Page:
identifier has been HMAC-MD5.SIG-ALG.REG.INT based on MD5 [RFC 1321].

   The use of SHA-1 [FIPS 180-1, RFC 3174], which is a 160 bit hash, as
   compared with the 128 bits for MD5, and additional hash algorithms in
   the SHA family [FIPS 180-2, RFC 3874] with 224, 256, 384, and 512
   bits, may be preferred in some case particularly since increasingly
   successful cryptanalytic attacks are being made on the shorter
   hashes.  Use of TSIG between a DNS resolver and server is by mutual
   agreement. That agreement can include the support of additional
   algorithms and may specify policies as to which algorithms are
   acceptable.

   The current HMAC-MD5.SIG-ALG.REG.INT identifier is included in the
   table below for convenience.  Implementations which support TSIG MUST
   also implement HMAC SHA1 and HMAC SHA256 and MAY implement gss-tsig
   and the other algorithms listed below.

         Mandatory      HMAC-MD5.SIG-ALG.REG.INT
         Mandatory      hmac-sha1
         Optional       hmac-sha224
         Mandatory      hmac-sha256
         Optional       hamc-sha384
         Optional       hmac-sha512




















D. Eastlake 3rd                                                 [Page 4]

INTERNET-DRAFT                                 HMAC-SHA TSIG Identifiers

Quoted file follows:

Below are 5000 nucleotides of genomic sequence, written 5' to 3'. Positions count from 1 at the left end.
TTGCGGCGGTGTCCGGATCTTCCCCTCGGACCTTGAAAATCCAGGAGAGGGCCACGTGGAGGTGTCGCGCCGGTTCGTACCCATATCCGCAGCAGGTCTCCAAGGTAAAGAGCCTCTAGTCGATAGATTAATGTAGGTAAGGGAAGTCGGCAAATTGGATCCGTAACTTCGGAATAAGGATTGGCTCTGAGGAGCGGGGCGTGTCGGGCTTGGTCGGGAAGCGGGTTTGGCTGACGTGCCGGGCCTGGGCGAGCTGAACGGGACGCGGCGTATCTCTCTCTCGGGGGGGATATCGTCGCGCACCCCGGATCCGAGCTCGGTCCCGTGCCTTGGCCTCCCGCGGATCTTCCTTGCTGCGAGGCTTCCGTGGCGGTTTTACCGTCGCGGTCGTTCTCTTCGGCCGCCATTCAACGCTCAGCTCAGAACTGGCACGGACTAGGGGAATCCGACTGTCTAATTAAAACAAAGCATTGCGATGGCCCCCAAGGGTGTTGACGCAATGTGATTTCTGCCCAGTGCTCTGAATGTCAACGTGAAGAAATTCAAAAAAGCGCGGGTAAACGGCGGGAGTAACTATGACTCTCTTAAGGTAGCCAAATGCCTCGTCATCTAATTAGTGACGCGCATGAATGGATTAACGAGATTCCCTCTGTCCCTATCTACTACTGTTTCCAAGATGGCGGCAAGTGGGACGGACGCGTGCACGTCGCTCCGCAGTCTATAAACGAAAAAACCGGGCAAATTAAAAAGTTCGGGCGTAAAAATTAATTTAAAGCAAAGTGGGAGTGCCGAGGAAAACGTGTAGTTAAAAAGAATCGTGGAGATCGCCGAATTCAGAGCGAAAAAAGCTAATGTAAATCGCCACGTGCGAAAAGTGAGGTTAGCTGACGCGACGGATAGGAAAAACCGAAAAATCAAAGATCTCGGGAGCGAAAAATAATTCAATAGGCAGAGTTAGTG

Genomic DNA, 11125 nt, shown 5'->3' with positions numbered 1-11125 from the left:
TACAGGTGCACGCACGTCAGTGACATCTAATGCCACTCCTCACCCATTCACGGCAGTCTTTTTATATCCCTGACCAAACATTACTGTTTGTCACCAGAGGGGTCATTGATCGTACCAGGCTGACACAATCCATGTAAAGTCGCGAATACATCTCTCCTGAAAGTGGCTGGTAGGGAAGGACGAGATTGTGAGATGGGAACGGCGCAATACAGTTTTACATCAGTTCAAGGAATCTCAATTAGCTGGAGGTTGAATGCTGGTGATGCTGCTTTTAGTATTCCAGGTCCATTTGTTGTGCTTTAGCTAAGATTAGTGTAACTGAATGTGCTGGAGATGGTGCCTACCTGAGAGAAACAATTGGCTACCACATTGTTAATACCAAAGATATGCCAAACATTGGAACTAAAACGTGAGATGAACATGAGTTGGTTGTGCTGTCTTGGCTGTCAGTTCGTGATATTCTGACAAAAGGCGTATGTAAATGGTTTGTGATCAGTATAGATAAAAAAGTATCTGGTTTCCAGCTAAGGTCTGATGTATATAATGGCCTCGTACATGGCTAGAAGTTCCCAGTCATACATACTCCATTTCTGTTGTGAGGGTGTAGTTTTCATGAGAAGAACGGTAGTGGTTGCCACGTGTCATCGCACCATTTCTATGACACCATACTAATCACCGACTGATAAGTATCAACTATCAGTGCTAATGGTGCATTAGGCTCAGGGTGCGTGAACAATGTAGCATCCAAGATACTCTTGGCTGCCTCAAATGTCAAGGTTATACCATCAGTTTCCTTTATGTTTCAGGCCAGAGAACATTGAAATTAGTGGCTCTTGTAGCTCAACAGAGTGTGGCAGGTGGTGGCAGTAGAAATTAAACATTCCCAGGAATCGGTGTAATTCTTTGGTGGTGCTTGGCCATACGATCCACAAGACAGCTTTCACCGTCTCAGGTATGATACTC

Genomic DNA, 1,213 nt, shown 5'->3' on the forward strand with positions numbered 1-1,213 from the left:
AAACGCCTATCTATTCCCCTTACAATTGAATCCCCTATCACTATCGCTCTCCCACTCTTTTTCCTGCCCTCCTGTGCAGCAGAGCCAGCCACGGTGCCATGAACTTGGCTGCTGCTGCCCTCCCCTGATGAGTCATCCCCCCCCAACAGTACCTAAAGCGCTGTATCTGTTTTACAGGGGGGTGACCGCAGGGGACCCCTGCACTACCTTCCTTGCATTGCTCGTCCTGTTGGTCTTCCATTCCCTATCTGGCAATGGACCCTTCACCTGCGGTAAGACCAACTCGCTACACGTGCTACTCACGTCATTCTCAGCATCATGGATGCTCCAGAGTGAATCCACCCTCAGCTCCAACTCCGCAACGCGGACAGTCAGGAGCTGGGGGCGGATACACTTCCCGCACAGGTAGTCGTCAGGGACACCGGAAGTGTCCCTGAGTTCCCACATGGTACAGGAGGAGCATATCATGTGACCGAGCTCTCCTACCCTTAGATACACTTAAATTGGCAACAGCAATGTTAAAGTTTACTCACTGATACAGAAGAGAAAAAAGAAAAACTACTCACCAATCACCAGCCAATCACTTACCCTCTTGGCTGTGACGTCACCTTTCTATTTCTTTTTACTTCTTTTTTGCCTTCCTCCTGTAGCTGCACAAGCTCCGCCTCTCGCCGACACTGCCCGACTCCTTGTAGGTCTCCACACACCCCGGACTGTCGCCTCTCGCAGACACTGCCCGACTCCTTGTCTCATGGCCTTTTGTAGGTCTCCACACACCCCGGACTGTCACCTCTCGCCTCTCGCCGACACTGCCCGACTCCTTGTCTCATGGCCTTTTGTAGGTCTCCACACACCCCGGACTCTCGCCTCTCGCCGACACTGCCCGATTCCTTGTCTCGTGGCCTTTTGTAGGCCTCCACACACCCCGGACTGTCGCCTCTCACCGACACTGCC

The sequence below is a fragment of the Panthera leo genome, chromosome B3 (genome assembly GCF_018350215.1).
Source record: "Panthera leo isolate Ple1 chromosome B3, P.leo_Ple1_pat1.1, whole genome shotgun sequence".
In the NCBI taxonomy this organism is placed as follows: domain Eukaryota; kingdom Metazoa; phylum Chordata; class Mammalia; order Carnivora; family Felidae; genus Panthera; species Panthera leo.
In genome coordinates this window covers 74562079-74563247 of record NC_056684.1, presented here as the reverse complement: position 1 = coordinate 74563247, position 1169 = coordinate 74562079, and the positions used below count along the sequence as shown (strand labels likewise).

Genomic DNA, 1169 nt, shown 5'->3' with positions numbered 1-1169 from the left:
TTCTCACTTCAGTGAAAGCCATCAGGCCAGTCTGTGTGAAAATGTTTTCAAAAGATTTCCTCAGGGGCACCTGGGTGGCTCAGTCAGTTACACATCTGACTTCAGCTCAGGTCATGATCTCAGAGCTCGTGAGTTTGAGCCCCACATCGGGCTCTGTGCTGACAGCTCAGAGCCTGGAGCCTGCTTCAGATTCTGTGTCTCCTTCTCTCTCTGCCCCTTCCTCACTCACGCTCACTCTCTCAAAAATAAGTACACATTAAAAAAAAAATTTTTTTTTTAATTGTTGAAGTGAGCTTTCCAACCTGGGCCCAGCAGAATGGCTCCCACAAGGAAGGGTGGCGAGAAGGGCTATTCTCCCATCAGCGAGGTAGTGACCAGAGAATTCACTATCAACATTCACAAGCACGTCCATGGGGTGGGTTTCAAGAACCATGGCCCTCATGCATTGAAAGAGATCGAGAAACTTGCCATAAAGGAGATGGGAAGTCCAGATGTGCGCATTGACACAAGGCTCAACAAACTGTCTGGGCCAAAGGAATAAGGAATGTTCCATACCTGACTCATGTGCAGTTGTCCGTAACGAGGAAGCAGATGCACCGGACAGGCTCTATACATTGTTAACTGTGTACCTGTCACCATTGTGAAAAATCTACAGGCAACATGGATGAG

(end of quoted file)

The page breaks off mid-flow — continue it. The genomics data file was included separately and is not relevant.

3. Specifying Truncation

   In some cases, it is reasonable to truncate the output of HMAC and
   use the truncated value for authentication. HMAC SHA-1 truncated to
   96 bits is an optional available in several IETF protocols including
   IPSEC and TLS.

   The TSIG RR [RFC 2845] includes a "MAC size" field, which gives the
   size of the MAC field in octets. But [RFC 2845] does not specify what
   to do if this MAC size differs from the length of the output of HMAC
   for a particular hash function.

   The specification for TSIG handling is changed as follows:

   1. If The "MAC size" field is larger than the HMAC output length or
      is zero: This case MUST NOT be generated and if received MUST
      cause the packet to be dropped and RCODE 1 (FORMERR) to be
      returned.

   2. If the "MAC size" field equals the HMAC output length: Operation
      is as described in [RFC 2845].

   3. If the "MAC size" field is less than the HMAC output length but is